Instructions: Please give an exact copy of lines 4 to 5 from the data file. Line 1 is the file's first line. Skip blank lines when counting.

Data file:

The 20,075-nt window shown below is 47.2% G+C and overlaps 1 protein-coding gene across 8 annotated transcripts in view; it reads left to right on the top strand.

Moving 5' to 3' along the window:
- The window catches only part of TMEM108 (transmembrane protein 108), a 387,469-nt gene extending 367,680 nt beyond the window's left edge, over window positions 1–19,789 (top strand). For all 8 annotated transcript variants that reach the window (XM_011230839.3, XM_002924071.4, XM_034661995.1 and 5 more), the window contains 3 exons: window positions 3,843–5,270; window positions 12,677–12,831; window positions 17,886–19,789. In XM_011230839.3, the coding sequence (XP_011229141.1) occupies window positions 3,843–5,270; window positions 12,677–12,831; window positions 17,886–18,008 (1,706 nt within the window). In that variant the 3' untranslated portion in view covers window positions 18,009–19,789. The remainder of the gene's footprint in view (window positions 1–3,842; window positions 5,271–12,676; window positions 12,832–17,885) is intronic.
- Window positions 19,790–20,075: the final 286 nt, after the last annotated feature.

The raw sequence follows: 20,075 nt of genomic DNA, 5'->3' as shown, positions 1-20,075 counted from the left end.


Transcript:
- Window positions 19,790–20,075: the final 286 nt, after the last annotated feature.

The raw sequence follows: 20,075 nt of genomic DNA, 5'->3' as shown, positions 1-20,075 counted from the left end.